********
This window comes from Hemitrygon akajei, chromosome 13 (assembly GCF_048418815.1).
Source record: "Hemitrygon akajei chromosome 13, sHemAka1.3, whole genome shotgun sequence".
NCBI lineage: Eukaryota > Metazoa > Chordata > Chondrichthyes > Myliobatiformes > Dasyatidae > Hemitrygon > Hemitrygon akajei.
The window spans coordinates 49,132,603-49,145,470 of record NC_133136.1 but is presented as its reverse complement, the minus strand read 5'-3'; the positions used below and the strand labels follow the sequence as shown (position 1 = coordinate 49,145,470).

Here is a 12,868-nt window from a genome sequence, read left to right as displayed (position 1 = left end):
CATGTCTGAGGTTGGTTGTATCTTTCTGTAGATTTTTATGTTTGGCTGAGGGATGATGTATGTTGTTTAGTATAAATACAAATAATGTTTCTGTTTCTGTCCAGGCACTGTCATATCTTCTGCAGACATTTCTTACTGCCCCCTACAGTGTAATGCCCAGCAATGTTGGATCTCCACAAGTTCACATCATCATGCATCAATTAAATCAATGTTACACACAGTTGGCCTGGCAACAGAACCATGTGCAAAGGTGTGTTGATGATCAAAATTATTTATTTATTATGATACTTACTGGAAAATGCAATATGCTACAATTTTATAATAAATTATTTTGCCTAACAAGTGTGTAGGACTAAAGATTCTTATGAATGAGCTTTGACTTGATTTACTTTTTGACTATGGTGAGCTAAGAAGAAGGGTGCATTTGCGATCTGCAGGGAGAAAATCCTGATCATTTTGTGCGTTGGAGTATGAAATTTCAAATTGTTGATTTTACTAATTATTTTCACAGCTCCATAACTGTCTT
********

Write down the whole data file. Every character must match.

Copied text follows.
This window comes from Hemitrygon akajei, chromosome 13 (assembly GCF_048418815.1).
Source record: "Hemitrygon akajei chromosome 13, sHemAka1.3, whole genome shotgun sequence".
NCBI lineage: Eukaryota > Metazoa > Chordata > Chondrichthyes > Myliobatiformes > Dasyatidae > Hemitrygon > Hemitrygon akajei.
The window spans coordinates 49,132,603-49,145,470 of record NC_133136.1 but is presented as its reverse complement, the minus strand read 5'-3'; the positions used below and the strand labels follow the sequence as shown (position 1 = coordinate 49,145,470).

Here is a 12,868-nt window from a genome sequence, read left to right as displayed (position 1 = left end):
CATGTCTGAGGTTGGTTGTATCTTTCTGTAGATTTTTATGTTTGGCTGAGGGATGATGTATGTTGTTTAGTATAAATACAAATAATGTTTCTGTTTCTGTCCAGGCACTGTCATATCTTCTGCAGACATTTCTTACTGCCCCCTACAGTGTAATGCCCAGCAATGTTGGATCTCCACAAGTTCACATCATCATGCATCAATTAAATCAATGTTACACACAGTTGGCCTGGCAACAGAACCATGTGCAAAGGTGTGTTGATGATCAAAATTATTTATTTATTATGATACTTACTGGAAAATGCAATATGCTACAATTTTATAATAAATTATTTTGCCTAACAAGTGTGTAGGACTAAAGATTCTTATGAATGAGCTTTGACTTGATTTACTTTTTGACTATGGTGAGCTAAGAAGAAGGGTGCATTTGCGATCTGCAGGGAGAAAATCCTGATCATTTTGTGCGTTGGAGTATGAAATTTCAAATTGTTGATTTTACTAATTATTTTCACAGCTCCATAACTGTCTT